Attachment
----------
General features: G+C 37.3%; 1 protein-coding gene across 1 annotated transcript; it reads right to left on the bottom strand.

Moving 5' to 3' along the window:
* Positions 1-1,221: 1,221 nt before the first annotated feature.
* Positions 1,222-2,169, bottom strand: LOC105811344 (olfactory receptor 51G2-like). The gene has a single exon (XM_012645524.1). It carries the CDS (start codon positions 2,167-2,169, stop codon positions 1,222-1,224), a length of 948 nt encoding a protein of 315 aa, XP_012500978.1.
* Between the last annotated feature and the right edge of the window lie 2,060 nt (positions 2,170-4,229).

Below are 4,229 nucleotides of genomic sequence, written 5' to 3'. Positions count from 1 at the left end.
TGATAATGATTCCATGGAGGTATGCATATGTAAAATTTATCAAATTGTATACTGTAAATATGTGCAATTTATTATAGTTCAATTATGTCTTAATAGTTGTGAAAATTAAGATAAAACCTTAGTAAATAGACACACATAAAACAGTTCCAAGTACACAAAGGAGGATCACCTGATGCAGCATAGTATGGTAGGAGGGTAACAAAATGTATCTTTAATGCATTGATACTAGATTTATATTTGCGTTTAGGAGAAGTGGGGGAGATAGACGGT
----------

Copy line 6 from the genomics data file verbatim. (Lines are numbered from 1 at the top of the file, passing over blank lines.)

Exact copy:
Below are 4,229 nucleotides of genomic sequence, written 5' to 3'. Positions count from 1 at the left end.